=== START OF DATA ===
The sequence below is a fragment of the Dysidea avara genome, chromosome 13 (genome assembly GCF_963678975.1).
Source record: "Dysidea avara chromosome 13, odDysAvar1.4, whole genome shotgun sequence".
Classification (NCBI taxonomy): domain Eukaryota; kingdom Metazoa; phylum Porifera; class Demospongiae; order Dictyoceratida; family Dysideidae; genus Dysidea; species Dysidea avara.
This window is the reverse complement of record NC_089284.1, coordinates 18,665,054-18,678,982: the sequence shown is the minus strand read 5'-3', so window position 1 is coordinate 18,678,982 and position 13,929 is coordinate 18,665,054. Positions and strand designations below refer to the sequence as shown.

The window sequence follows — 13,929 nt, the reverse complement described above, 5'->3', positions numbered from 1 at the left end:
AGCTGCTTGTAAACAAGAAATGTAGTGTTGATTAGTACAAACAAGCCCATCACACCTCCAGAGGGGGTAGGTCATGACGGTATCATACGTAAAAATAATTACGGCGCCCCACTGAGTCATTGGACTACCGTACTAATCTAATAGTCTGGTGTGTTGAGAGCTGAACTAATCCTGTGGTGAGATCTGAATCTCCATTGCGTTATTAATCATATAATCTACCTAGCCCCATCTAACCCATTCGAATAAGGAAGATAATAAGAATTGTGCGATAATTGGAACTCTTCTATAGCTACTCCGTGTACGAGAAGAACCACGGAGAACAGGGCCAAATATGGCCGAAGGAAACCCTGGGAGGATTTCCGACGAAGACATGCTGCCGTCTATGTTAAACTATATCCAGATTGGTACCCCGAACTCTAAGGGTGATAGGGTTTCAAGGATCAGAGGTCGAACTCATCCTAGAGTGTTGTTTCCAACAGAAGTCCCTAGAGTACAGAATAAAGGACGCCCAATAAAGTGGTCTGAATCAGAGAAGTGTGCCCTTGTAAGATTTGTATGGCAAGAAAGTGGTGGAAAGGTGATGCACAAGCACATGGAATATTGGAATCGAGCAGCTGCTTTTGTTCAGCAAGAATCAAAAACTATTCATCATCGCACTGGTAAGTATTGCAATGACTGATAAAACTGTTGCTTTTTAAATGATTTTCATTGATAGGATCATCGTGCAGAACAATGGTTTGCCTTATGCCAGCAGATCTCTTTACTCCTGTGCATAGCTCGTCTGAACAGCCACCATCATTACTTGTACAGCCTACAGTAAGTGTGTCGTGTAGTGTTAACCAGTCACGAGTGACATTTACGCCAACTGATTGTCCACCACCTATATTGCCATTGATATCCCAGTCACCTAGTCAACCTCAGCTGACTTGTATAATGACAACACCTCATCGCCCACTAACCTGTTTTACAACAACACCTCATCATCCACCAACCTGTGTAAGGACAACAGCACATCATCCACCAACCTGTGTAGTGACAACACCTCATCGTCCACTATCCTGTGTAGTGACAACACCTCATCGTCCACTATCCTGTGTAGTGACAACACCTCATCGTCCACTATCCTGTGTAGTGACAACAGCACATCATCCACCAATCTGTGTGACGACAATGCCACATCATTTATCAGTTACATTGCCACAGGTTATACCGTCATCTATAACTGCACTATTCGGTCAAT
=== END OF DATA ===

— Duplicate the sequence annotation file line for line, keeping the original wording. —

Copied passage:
The sequence below is a fragment of the Dysidea avara genome, chromosome 13 (genome assembly GCF_963678975.1).
Source record: "Dysidea avara chromosome 13, odDysAvar1.4, whole genome shotgun sequence".
Classification (NCBI taxonomy): domain Eukaryota; kingdom Metazoa; phylum Porifera; class Demospongiae; order Dictyoceratida; family Dysideidae; genus Dysidea; species Dysidea avara.
This window is the reverse complement of record NC_089284.1, coordinates 18,665,054-18,678,982: the sequence shown is the minus strand read 5'-3', so window position 1 is coordinate 18,678,982 and position 13,929 is coordinate 18,665,054. Positions and strand designations below refer to the sequence as shown.

The window sequence follows — 13,929 nt, the reverse complement described above, 5'->3', positions numbered from 1 at the left end:
AGCTGCTTGTAAACAAGAAATGTAGTGTTGATTAGTACAAACAAGCCCATCACACCTCCAGAGGGGGTAGGTCATGACGGTATCATACGTAAAAATAATTACGGCGCCCCACTGAGTCATTGGACTACCGTACTAATCTAATAGTCTGGTGTGTTGAGAGCTGAACTAATCCTGTGGTGAGATCTGAATCTCCATTGCGTTATTAATCATATAATCTACCTAGCCCCATCTAACCCATTCGAATAAGGAAGATAATAAGAATTGTGCGATAATTGGAACTCTTCTATAGCTACTCCGTGTACGAGAAGAACCACGGAGAACAGGGCCAAATATGGCCGAAGGAAACCCTGGGAGGATTTCCGACGAAGACATGCTGCCGTCTATGTTAAACTATATCCAGATTGGTACCCCGAACTCTAAGGGTGATAGGGTTTCAAGGATCAGAGGTCGAACTCATCCTAGAGTGTTGTTTCCAACAGAAGTCCCTAGAGTACAGAATAAAGGACGCCCAATAAAGTGGTCTGAATCAGAGAAGTGTGCCCTTGTAAGATTTGTATGGCAAGAAAGTGGTGGAAAGGTGATGCACAAGCACATGGAATATTGGAATCGAGCAGCTGCTTTTGTTCAGCAAGAATCAAAAACTATTCATCATCGCACTGGTAAGTATTGCAATGACTGATAAAACTGTTGCTTTTTAAATGATTTTCATTGATAGGATCATCGTGCAGAACAATGGTTTGCCTTATGCCAGCAGATCTCTTTACTCCTGTGCATAGCTCGTCTGAACAGCCACCATCATTACTTGTACAGCCTACAGTAAGTGTGTCGTGTAGTGTTAACCAGTCACGAGTGACATTTACGCCAACTGATTGTCCACCACCTATATTGCCATTGATATCCCAGTCACCTAGTCAACCTCAGCTGACTTGTATAATGACAACACCTCATCGCCCACTAACCTGTTTTACAACAACACCTCATCATCCACCAACCTGTGTAAGGACAACAGCACATCATCCACCAACCTGTGTAGTGACAACACCTCATCGTCCACTATCCTGTGTAGTGACAACACCTCATCGTCCACTATCCTGTGTAGTGACAACACCTCATCGTCCACTATCCTGTGTAGTGACAACAGCACATCATCCACCAATCTGTGTGACGACAATGCCACATCATTTATCAGTTACATTGCCACAGGTTATACCGTCATCTATAACTGCACTATTCGGTCAAT